Episode 15: 星巴克,从营造温暖“第三空间”到定位高科技咖啡店

柠檬变成柠檬水

Play Episode Listen Later May 20, 2022 19:22


长期以来,星巴克的品牌核心一直是Rewarding Everyday Moments,这个曾经专注于创造appealing in person environments, 打造温馨“第三空间” 经营哲学的品牌,现在正在将其战略重点转向简化门店,通过数字订单来增加traffic的高科技咖啡店营业模式。在这一期Podcast节目里,主持人俞骅与Poy Zhong再次邀请加拿大Equitable bank 高级战略经理Frank Zhang,与我们一起聊聊星巴克目前正在进行的商业转型,欢迎大家收听!收听方式:请您在Apple Podcasts, 小宇宙APP, Spotify, iHeart Radio, Google Podcasts, Amazon Music等,搜寻”柠檬变成柠檬水“。联系方式:微信:reelstone 网站:www.turnlemonintolemonade.com领英:https://www.linkedin.com/in/hua-yu-ca/

Terms of Service
The Craft of Community.

Terms of Service

Play Episode Listen Later May 19, 2022 79:20


Equitable business ethics is a cornerstone of what we are about and having Ursula Siker of Jeff & Judes on this drop speaks to the core of who we are and what we believe.Ursula realizes that being a leader within her passionate space can and 'has' lead to a bit of ego death. Standard to innovation - we discuss the preachment of autonomy, micro management, and what is truly the equity move. Laughs, accountability, and jokes - we uncover the unfiltered dialogue of a restauranteur that forged their way through with authenticity, intention and overall commitment to their staff. This feels too good. Stay Up Fam - O, The T o S Crew Support the show

Humanized with Blue Telusma
027. "Equitable but not Equal" feat. Dr. Shane'a Thomas

Humanized with Blue Telusma

Play Episode Listen Later May 18, 2022 68:45


Do you know the difference between being equal vs being equitable? May is Mental Health Awareness Month and Dr. Shane'a Thomas is here to break it down and to have a candid conversation about how to "cope" during these prickly times. Learn more about your ad choices. Visit megaphone.fm/adchoices

Grid Talk
LA's Bold, Equitable Energy Vision

Grid Talk

Play Episode Listen Later May 18, 2022 24:54


The nation's largest municipal utility, serving Los Angeles, wants to move to 100% clean energy by 2035. To do that, the utility needs to significantly boost renewable energy generation and it's banking on the rapid development of energy storage technology. In this episode of Grid Talk, host Marty Rosenberg talks with Simon Zewdu who is the Director of Transmission Planning, Regulatory Processes and Innovation at the Los Angeles Department of Water and Power (LADWP).The price tag to reach 100% clean energy is estimated as high as $86 billion for increased generation, transmission, and distribution.“We need to significantly increase the capacity of existing transmission lines that we have. The Department owns and operates about 3,600 miles of transmission lines that traverse in five western states. We need to operate those. Not only that, we need to look into how we can come up with some new corridors, collaborate with other agencies to build new transmission lines to be able to support the load within the City of Los Angeles.”Equity will be center stage, as the utility works to bring affordable energy transformation to all customers.“Everything will be looked at from a prism of equity so that we monitor it on a regular basis and report to our communities whether we have met our equity targets,” said Zewdu.Mr. Zewdu has been with LADWP for 20 years with duties spanning from substation design to project management, strategic planning, and special projects. He holds an undergraduate degree in Electrical and Computer Engineering and an MBA in finance. He is a registered Electrical Engineer in the State of California.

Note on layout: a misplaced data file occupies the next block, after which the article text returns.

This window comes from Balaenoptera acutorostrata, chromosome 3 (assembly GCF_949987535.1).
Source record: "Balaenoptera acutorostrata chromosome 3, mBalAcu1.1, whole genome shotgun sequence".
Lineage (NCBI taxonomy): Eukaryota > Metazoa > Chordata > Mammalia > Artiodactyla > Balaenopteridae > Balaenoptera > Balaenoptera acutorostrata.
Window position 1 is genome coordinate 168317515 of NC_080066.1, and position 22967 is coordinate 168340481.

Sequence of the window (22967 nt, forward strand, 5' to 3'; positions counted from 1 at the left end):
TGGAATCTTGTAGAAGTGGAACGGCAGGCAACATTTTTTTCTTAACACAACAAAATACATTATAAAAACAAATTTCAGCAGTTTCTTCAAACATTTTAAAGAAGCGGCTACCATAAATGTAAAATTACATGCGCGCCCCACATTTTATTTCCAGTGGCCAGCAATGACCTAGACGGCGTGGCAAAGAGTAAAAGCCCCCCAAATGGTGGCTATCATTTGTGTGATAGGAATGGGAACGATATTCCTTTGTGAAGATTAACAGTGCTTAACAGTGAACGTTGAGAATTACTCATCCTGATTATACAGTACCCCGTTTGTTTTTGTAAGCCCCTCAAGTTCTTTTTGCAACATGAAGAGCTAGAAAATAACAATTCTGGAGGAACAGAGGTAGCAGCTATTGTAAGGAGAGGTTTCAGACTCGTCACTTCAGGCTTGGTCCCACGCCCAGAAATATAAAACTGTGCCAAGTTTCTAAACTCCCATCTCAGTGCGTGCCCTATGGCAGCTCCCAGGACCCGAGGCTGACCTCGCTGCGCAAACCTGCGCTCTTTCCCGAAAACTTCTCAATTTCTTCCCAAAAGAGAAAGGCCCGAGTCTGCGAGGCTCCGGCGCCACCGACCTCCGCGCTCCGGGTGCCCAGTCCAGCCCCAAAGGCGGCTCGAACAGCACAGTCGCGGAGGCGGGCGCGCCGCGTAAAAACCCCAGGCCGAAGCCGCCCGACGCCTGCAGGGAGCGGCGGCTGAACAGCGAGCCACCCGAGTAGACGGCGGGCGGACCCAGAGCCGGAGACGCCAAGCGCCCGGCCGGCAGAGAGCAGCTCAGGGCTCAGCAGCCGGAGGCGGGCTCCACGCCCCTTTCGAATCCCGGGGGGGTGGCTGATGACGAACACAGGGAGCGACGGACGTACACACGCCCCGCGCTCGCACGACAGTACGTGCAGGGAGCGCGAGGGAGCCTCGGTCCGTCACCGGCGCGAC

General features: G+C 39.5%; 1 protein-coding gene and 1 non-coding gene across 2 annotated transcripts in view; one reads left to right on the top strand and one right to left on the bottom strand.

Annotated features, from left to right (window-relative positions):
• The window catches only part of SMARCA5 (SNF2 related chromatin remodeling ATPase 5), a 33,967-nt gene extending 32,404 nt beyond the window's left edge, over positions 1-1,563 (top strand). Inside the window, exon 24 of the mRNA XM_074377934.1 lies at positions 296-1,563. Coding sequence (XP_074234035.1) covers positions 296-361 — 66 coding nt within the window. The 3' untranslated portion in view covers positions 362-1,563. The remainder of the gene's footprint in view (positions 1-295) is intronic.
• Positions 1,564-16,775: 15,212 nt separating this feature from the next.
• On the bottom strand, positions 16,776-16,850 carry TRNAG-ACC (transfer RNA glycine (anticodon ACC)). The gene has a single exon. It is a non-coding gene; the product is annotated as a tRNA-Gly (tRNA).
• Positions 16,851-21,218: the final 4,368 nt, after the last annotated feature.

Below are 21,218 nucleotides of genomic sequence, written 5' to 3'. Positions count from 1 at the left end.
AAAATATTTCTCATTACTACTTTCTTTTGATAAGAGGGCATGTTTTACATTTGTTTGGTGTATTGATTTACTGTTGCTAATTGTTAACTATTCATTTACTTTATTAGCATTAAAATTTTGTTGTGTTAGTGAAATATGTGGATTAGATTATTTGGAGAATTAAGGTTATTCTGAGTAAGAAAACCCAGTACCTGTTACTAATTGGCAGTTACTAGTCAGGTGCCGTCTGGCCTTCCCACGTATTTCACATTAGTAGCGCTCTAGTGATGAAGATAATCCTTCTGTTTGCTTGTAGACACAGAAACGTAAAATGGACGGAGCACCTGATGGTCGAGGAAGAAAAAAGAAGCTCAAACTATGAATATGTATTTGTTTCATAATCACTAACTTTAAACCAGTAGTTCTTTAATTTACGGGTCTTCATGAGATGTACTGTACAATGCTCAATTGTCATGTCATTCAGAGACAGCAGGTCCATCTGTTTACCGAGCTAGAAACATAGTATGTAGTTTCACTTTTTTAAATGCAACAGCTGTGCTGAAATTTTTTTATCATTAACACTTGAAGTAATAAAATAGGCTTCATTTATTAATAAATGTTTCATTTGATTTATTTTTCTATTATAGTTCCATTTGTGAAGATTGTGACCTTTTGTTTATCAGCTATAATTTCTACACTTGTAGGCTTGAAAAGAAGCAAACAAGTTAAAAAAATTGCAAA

Flashpoint with Cherri Gregg
'We have to invest.' Childcare providers fight for equitable childcare

Flashpoint with Cherri Gregg

Play Episode Listen Later May 15, 2022 65:20


Childcare providers, mothers, and educators rallied at City Hall for National Day Without Child Care on Monday in an effort to raise awareness of low pay. KYW's Racquel Williams was at this rally speaking to many providers on the issue most childcare providers are facing today. Diane Barber, Executive Director of Pennsylvania Child Care Association joined Bridging Philly to speak on solutions and the importance of Early Childhood Learning. The Newsmaker of the week is Jen Devor, President & Co-founder of Better Civics, a nonpartisan civic engagement non-profit, speaks on their released second election toolkit which focuses on educating and empowering local citizens when they vote in the May primary. Our Philly Rising Changemaker is Delaware County Judge Keith Williams II. Judge Williams II is helping to inspire and mentor young boys in the area through an organization called Men on a Mission. Learn more about your ad choices. Visit podcastchoices.com/adchoices

KUOW Newsroom
Playing 'the floor is lava' for a more equitable PTA in South Seattle

KUOW Newsroom

Play Episode Listen Later May 12, 2022 0:55


Families are holding a 'move-a-thon' in South Seattle all week to work on a big gap in public schools: Parent Teacher Association funding.

Teaching Python
Episode 90: Equitable Learning

Teaching Python

Play Episode Listen Later May 12, 2022 56:09


We welcome David Cavallo an entrepreneur in using technologies to improve learning and promote social equitable development. Our topic this week is equitable computation learning and the reasons and methods for it. Special Guest: David Cavallo.

It's All Journalism
Working to make newsrooms anti-racist, equitable and just

It's All Journalism

Play Episode Listen Later May 12, 2022 32:29